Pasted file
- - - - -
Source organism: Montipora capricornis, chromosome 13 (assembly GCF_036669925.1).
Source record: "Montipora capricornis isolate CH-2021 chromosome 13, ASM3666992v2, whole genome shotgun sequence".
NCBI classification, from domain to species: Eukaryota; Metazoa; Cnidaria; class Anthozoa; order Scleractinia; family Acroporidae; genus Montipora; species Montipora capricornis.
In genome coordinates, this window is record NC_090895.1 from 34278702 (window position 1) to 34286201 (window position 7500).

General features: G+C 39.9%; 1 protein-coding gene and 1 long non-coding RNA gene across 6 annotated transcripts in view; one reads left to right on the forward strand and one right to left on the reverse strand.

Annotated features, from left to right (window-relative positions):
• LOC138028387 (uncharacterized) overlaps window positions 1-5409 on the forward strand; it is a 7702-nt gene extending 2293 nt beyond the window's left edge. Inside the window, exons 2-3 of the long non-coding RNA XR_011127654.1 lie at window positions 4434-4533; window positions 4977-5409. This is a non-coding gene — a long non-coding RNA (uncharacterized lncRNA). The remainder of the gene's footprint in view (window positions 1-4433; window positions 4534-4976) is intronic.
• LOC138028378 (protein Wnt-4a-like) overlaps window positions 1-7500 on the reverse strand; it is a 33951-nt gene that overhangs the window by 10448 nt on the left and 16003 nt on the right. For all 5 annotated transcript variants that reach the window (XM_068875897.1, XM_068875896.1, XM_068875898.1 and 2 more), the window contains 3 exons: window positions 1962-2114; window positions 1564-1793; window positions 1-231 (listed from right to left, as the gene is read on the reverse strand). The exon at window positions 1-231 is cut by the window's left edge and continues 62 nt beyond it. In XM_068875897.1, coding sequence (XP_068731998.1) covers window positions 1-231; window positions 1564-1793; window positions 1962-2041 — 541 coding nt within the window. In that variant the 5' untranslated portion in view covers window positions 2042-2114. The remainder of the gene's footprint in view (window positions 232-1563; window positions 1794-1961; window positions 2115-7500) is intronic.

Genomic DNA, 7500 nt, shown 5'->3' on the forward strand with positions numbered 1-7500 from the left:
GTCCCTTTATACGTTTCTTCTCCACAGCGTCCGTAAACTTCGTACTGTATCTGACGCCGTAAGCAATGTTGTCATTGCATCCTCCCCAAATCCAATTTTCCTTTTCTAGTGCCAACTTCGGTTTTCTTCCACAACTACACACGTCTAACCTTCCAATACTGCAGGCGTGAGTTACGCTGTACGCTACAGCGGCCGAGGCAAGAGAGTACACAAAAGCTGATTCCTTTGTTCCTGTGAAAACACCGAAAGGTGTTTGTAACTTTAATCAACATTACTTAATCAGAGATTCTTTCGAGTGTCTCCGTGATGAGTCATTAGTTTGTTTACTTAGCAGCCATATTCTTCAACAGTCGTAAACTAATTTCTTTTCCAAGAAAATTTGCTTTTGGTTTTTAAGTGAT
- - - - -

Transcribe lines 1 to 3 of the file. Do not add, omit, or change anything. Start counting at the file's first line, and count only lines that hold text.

Source organism: Montipora capricornis, chromosome 13 (assembly GCF_036669925.1).
Source record: "Montipora capricornis isolate CH-2021 chromosome 13, ASM3666992v2, whole genome shotgun sequence".
NCBI classification, from domain to species: Eukaryota; Metazoa; Cnidaria; class Anthozoa; order Scleractinia; family Acroporidae; genus Montipora; species Montipora capricornis.